Overseas R&D tax relief changes and what they mean for your business

17 January 2023 / Insight posted in Article

To refocus support for innovation within the UK and boost the use of UK-based suppliers and resources, the overseas research and development (R&D) tax relief scheme is changing. We explore what it could mean for your business and suggest how you can prepare adequately for when the reforms take effect.

The government has published draft legislation to implement its proposed changes to the R&D tax incentives. They apply to accounting periods beginning on or after 1 April 2023. To be read alongside this draft legislation are additional details of how these amendments will work in practice.

The legislation includes changes for both the SME R&D tax relief scheme (SME) and the R&D expenditure credit scheme (RDEC). The final legislation will be reflected in the Finance Bill 2023 and may differ from the published draft.

Changes to overseas R&D expenditure

For accounting periods beginning on or after 1 April 2023, expenditure on subcontracted R&D and the cost of externally provided workers (EPWs) employed on R&D projects outside the UK will no longer be eligible for UK R&D tax relief. It must either be attributable to relevant R&D undertaken in the UK or otherwise be qualifying overseas expenditure.

To be qualifying expenditure, expenditure on payments for EPWs must be subject to PAYE and national insurance contributions, unless it is qualifying overseas expenditure.

Qualifying overseas expenditure

For R&D expenditure outside the UK to be classed as qualifying overseas expenditure, it must meet all three of the following criteria:

  • Conditions necessary for the R&D are not present in the UK
  • Conditions are present in the location where R&D is undertaken
  • It would be wholly unreasonable to replicate the conditions in the UK.

The conditions included within the legislation are geographical, environmental or social. Additionally, legal or regulatory requirements may apply.

For example, from April 2023, a UK company that has scientists carrying out clinical trials outside the UK, will not benefit from R&D tax relief (under either the RDEC or SME schemes). However, if regulatory or other legal constraints require such trials to take place outside the UK, this will qualify.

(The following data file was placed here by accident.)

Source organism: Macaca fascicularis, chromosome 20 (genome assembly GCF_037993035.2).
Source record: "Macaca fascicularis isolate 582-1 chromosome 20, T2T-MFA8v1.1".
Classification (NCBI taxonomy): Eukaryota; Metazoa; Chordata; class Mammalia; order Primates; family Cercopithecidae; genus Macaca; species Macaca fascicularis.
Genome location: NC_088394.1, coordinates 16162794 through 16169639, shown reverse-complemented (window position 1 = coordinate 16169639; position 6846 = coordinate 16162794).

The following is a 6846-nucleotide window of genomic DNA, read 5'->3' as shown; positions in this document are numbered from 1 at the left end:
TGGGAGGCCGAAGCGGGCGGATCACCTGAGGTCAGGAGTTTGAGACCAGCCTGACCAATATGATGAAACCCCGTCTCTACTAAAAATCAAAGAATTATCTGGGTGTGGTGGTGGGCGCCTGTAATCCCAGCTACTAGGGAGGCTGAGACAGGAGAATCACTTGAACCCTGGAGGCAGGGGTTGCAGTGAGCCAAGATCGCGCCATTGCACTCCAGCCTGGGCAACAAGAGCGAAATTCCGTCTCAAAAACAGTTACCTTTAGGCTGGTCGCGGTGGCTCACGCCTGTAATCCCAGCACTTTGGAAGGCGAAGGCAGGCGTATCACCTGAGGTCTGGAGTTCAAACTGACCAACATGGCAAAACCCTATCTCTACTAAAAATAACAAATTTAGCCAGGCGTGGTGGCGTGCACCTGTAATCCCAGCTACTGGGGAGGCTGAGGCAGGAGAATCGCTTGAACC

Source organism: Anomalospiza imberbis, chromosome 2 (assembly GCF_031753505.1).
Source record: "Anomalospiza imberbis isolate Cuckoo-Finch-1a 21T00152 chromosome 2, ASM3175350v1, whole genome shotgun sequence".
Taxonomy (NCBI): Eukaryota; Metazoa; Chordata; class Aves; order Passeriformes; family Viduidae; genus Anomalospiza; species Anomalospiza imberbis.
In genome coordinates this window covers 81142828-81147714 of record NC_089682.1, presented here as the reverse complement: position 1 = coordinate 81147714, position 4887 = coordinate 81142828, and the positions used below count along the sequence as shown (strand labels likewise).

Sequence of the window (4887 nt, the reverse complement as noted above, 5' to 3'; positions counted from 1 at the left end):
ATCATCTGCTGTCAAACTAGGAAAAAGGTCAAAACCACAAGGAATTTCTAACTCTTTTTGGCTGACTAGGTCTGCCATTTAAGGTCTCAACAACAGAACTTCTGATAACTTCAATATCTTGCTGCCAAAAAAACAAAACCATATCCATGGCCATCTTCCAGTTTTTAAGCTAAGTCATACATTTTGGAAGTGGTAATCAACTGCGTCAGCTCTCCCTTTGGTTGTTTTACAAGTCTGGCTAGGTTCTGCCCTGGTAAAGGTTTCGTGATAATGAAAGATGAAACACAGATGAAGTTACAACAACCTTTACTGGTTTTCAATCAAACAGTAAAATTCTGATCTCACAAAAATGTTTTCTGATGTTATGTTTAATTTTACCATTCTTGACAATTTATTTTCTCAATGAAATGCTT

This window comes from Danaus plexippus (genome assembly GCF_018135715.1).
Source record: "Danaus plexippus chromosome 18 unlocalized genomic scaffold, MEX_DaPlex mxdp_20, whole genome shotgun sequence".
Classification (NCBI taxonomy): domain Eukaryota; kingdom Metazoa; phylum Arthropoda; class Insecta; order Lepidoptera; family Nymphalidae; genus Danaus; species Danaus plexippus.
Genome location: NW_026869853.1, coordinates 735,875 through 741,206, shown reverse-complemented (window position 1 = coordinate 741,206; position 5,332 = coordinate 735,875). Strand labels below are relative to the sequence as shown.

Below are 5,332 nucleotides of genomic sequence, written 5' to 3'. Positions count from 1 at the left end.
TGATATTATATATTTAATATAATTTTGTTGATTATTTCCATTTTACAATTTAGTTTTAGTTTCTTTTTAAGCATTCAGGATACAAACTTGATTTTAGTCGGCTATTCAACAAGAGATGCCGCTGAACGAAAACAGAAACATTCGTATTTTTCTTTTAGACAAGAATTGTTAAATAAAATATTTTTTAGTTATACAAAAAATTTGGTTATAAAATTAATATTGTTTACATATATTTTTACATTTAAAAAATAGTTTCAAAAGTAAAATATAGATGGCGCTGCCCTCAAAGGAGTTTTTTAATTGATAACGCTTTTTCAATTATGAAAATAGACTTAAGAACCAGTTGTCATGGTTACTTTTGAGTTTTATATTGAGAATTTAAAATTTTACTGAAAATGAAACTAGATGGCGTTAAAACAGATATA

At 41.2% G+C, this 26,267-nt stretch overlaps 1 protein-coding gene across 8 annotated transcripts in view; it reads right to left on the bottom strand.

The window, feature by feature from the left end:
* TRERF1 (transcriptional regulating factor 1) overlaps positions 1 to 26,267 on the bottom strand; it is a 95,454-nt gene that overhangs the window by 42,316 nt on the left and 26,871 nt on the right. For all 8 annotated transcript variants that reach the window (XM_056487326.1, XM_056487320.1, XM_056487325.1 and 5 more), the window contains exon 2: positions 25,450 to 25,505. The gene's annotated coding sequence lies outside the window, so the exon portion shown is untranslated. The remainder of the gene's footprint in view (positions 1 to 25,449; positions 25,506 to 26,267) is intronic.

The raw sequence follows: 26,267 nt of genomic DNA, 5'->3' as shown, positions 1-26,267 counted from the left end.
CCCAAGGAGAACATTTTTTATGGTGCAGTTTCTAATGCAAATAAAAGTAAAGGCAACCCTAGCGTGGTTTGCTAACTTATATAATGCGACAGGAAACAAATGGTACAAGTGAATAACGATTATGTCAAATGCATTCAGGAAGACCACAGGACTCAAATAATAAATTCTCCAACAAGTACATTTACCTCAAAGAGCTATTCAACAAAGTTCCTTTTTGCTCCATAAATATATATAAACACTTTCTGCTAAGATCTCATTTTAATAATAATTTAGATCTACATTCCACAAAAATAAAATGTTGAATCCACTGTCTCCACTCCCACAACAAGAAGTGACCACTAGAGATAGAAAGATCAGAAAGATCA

Software and technology

With the new legislation, costs for data licences and cloud computing services can be qualifying expenditure when employed in activities directly contributing to resolving scientific or technological uncertainty. Also, materials sourced overseas can still be qualifying expenditure if the R&D work is carried out in the UK.

Changing your company year end to claim for overseas expenditure longer

You might consider changing your year end to gain extra time under the old regulations. This would allow you to claim your overseas expenditure for longer. However, there are implications, so you should weigh up the positives and negatives of changing your year end.

Consequences of changing your reporting date

Changing your reporting date can have a multitude of implications for your organisation. You should be aware of the immediate and future ramifications so that you can make an informed decision before making the change.

The clear advantage in the current climate is an increased R&D claim due to the addition of the overseas expenditure. Additionally, if your company has another source of corporation tax repayments from loss utilisation or excess payments on account, shortening the reporting period can be a valuable method for bringing forward the repayment.

There is no restriction on the number of times a reporting period can be shortened, with the minimum period you can shorten it by being one day. Future reporting periods can be subsequently extended to return you to the original reporting date. However, the reporting period can only be a maximum of 18 months and extensions of the reporting period can only be done once every five years.

Points to consider when deciding to bring forward your reporting date:

  • Changing your company reporting date often results in your corporate credit rating being downgraded. If your company is looking to obtain finance soon, you might face increased interest rates and find your affordability checks of debts are affected. There are credit improvement opportunities that can resolve this but it won’t be an instant solution.
  • Cash outflows for audit/accounting and tax compliance fees will be brought forward, which may result in additional fees if firms feel that the change affects their service.
  • If your company is part of a group, changing the reporting date may misalign your company from the rest of the group. This could result in more difficult consolidation processes and more planning for intragroup transactions, such as management charges and dividends.
  • The change may result in non-coterminous VAT returns and other compliance returns which could result in additional labour requirements.
  • Financial forecasts and budgets may need to be recalculated which will require senior management time and may affect employee incentives and reporting to investors and other stakeholders.

Help from the R&D regime experts

Contact us if you would like more guidance regarding the changing overseas R&D tax relief. Additionally, if you would like us to run a no-obligation calculation to see if your R&D activity qualifies and how much you might be eligible to claim, please contact Thomas Hayden.

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